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This blog is purely informational and not meant to take the place of individual medical nutrition therapy (MNT). For serious medical conditions, ask your doctor for a referral to a dietitian. 

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Q: How many calories do I need for weight loss?

A: Calorie reduction is critical for weight loss. Below are a variety of ways to set your calorie goal.

Some people use an online food tracker like MyFitnessPal, which will calculate your calorie needs based on your height, weight, age, gender, level of physical activity, and weight goals.

Dietitians use formulas like the Mifflin St. Jeor equation to estimate a patient's needs. Most dietitians caution against reducing calories below 1,200 per day for women, or 1,600 per day for men, unless medically supervised.

In a medical or research setting, a person can have their metabolic rate measured using some pretty fancy equipment like an indirect calorimeter. However, few people get that opportunity.

For the most personalized calculation of your calorie needs, follow these steps:

1. Track your food and calories for one week.

2. After one week of tracking your food, calculate your average daily calories. For example:

Monday: 1,897

Tuesday: 1,563

Wednesday: 1,688

Thursday: 1623

Friday: 2,107

Saturday: 2,232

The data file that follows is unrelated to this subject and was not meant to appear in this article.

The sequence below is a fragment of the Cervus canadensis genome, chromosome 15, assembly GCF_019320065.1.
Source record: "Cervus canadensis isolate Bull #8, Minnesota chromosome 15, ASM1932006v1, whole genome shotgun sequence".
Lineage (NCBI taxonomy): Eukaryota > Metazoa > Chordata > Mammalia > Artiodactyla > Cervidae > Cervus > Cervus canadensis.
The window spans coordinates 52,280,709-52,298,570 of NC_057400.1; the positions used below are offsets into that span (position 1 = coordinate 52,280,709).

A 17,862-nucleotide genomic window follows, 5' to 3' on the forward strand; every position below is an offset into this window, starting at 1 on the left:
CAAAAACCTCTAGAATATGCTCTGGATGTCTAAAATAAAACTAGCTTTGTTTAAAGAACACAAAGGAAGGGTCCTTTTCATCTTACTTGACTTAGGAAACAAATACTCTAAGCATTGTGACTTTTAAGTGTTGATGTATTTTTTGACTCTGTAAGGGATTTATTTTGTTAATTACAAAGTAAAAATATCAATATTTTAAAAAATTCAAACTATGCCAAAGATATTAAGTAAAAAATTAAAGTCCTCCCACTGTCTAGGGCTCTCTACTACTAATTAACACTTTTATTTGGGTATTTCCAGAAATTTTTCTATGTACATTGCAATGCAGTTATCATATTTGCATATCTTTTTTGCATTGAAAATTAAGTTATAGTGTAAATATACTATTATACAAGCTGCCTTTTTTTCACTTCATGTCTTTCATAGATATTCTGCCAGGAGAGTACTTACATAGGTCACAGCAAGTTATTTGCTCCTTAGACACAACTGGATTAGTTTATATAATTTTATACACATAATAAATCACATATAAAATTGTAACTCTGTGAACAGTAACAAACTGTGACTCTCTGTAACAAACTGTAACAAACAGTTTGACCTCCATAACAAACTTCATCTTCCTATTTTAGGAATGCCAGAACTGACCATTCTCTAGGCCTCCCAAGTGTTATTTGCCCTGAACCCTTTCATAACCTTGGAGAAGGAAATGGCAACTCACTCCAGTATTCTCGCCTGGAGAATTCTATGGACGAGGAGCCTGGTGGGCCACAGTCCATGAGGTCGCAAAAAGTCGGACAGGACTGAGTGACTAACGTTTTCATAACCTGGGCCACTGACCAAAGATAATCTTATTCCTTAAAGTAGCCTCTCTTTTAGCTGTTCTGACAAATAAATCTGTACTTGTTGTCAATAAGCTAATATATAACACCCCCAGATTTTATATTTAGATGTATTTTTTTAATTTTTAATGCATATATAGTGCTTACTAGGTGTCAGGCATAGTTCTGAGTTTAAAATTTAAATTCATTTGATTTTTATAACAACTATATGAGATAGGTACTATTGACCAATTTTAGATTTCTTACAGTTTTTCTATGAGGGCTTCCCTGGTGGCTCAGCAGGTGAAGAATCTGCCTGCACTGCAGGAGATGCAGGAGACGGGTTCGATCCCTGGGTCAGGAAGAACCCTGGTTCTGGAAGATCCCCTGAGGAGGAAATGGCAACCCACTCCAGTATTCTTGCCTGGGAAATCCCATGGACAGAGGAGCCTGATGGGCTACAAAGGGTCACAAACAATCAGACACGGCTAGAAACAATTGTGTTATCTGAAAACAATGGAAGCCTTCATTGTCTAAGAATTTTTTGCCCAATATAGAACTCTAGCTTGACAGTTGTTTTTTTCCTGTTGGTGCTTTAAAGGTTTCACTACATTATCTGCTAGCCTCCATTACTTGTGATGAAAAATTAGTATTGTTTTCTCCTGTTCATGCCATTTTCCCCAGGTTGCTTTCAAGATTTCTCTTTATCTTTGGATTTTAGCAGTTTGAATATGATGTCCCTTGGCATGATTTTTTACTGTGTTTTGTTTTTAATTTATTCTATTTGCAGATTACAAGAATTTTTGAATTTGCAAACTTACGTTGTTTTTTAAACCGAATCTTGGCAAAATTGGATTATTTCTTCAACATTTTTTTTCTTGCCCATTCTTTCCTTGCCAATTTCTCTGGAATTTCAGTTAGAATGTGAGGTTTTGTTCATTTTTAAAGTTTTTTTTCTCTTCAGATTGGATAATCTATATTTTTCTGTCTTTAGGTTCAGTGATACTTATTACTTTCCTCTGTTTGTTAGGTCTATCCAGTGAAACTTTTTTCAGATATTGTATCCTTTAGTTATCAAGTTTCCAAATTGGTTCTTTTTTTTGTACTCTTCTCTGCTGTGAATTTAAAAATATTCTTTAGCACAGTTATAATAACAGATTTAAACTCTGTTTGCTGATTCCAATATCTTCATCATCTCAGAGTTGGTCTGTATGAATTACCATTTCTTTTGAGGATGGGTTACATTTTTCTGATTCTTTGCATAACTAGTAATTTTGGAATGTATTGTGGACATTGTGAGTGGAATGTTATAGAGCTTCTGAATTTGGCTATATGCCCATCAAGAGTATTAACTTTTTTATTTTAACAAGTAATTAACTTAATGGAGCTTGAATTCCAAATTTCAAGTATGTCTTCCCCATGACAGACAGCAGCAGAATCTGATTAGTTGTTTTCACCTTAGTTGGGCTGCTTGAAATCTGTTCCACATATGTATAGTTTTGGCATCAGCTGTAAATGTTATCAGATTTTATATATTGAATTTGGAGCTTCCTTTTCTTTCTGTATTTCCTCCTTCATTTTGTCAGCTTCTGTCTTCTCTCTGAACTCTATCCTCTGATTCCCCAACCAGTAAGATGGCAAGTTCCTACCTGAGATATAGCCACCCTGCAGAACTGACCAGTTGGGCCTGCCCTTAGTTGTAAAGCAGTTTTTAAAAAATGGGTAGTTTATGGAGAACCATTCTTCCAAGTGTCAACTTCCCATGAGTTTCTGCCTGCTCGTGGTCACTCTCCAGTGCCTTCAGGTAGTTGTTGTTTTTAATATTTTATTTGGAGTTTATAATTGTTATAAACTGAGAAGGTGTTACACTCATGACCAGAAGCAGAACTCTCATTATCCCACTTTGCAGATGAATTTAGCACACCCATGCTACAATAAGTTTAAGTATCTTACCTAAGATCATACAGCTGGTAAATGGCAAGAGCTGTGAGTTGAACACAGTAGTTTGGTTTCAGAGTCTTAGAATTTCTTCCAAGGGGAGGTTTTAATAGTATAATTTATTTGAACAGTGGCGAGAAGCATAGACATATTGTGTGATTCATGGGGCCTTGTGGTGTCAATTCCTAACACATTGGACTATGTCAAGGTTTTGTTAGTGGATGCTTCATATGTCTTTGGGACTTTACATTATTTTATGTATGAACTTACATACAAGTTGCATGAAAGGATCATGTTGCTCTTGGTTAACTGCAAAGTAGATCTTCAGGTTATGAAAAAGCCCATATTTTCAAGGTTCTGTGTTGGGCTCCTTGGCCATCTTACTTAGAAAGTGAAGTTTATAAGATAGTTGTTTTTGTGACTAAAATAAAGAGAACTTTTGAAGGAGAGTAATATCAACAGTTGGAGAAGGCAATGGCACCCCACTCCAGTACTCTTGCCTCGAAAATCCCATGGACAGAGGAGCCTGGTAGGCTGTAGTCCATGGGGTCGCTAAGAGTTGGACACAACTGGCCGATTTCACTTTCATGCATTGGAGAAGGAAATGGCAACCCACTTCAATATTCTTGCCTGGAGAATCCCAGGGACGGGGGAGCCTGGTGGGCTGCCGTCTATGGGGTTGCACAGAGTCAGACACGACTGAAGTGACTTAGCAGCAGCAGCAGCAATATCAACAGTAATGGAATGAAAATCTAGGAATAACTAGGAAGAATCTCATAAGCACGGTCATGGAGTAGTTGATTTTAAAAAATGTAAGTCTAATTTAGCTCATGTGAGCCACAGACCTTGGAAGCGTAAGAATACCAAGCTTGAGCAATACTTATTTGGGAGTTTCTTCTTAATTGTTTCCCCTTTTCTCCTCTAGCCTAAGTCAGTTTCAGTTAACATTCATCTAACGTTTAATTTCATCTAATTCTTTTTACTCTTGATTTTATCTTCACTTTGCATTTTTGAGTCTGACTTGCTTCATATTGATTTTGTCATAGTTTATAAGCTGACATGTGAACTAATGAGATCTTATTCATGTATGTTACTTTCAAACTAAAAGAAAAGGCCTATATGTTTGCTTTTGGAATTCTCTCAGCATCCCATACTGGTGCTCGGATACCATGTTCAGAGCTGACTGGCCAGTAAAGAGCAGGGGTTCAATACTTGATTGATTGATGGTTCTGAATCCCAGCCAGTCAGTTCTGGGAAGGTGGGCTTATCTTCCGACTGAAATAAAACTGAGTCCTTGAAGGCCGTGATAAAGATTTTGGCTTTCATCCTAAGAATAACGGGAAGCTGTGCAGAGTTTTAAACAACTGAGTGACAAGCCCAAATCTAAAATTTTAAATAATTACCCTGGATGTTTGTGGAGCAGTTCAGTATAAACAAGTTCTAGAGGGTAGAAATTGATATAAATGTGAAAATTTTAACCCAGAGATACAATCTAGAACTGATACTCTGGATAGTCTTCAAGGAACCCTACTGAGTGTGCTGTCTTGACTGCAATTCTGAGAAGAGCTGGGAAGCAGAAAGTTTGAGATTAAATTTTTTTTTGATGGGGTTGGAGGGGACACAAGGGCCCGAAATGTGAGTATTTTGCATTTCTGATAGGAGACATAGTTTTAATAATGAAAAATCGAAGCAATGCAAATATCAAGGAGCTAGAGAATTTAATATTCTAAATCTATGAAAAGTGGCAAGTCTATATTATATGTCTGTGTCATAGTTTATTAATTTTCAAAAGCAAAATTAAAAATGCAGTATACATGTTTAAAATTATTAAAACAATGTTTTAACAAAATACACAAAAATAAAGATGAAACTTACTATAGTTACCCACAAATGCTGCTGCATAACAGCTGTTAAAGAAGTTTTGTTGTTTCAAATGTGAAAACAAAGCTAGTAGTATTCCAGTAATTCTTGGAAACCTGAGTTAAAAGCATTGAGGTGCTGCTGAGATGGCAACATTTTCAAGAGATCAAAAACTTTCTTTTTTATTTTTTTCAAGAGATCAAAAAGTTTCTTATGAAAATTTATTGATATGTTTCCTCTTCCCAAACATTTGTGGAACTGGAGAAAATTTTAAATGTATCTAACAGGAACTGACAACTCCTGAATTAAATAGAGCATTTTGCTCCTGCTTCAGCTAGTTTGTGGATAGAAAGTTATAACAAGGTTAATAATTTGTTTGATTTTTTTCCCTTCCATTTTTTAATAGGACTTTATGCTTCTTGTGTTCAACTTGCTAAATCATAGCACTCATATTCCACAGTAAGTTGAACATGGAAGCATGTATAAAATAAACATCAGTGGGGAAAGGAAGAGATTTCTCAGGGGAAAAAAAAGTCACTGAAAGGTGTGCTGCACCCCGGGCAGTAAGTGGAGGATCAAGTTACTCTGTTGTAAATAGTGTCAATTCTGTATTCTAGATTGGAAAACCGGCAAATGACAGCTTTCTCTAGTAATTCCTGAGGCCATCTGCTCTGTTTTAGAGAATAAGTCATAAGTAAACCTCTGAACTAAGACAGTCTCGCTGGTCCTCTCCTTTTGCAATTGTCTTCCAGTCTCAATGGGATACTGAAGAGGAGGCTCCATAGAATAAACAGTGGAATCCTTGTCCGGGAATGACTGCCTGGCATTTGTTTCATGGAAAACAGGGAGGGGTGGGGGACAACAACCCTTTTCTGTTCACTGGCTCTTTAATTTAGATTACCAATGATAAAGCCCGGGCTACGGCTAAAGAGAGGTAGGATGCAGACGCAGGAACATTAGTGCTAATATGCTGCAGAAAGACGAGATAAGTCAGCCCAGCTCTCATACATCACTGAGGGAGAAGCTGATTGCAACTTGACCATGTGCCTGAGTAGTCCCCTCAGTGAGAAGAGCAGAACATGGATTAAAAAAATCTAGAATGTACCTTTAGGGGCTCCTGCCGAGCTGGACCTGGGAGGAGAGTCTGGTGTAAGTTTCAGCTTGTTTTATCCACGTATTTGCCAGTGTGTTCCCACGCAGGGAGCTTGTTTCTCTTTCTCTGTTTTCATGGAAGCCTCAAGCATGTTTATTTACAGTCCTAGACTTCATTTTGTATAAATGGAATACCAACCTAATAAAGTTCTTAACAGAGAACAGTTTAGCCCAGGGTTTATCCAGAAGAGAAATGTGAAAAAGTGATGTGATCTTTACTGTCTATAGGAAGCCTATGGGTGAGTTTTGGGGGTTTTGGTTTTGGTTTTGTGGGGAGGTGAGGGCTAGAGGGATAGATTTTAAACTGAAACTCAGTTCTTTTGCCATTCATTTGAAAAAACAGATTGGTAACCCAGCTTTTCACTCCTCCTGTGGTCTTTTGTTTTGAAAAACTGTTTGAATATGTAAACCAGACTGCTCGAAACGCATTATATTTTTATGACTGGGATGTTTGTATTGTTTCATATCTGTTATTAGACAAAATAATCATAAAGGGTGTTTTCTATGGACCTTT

Sunday: 1,891

Add the total = 13,001

Divide the total by 7 to get the daily average: 1857.3 (Or about 1800-1900 calories per day)

3. Then see if your weight went down, went up or stayed the same.

If you lost about 1 to 2 pounds, continue within that calorie range. It's working!

If your weight stayed the same, set a goal for 500 calories less per day. In this example, the average intake was around 1,800 calories per day. For weight loss, reduce calories to about 1,300 per day. However, try not to reduce calories below 1,200 per day for women or 1,600 calories per day for men to make sure you're getting enough nutrients for good health.

If your weight went up, look at your food log and identify which foods were adding too many calories. Common culprits include

  • Frequent restaurant meals.

  • Caloric beverages like juice, pop, coffee drinks, or alcoholic beverages.

  • Snacks or sweets between meals or in the evening.

  • Large portions at meals or snacks.

  • High calorie foods like high fat meat, deep fried foods, cheese or other high fat dairy, sweets and snacks.

Once you identify where your extra calories are coming from, decide which changes you are wiling to make, such as

  • Dine at home or pack a lunch more often.

  • Choose lower calorie foods (examples: chicken instead of beef; baked instead of deep fried foods; fruit instead of chips; etc.).

  • Reduce the frequency of snacks, sweets, or high calorie beverages.

  • Reduce portions of meals or high calorie snacks

As you lose weight, your calorie needs may change over time. Keep tracking your calories and make changes as needed to keep seeing progress.

If you have reduced calories to the minimum amount for good health but your progress has stalled, examine your physical activity. Aim for 150 minutes or more per week of moderate activity to help maintain and support weight loss. If you have trouble maintaining a regular routine, check out these 5 ways to stay motivated to exercise.

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